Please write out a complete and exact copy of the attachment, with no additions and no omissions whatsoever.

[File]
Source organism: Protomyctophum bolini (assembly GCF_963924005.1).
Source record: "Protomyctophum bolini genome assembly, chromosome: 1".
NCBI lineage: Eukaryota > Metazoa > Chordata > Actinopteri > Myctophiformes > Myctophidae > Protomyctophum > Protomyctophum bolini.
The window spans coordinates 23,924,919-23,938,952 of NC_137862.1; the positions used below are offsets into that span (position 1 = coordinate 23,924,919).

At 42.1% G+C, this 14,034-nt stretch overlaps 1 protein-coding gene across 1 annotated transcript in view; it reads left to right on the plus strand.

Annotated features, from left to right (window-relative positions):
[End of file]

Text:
Source organism: Protomyctophum bolini (assembly GCF_963924005.1).
Source record: "Protomyctophum bolini genome assembly, chromosome: 1".
NCBI lineage: Eukaryota > Metazoa > Chordata > Actinopteri > Myctophiformes > Myctophidae > Protomyctophum > Protomyctophum bolini.
The window spans coordinates 23,924,919-23,938,952 of NC_137862.1; the positions used below are offsets into that span (position 1 = coordinate 23,924,919).

At 42.1% G+C, this 14,034-nt stretch overlaps 1 protein-coding gene across 1 annotated transcript in view; it reads left to right on the plus strand.

Annotated features, from left to right (window-relative positions):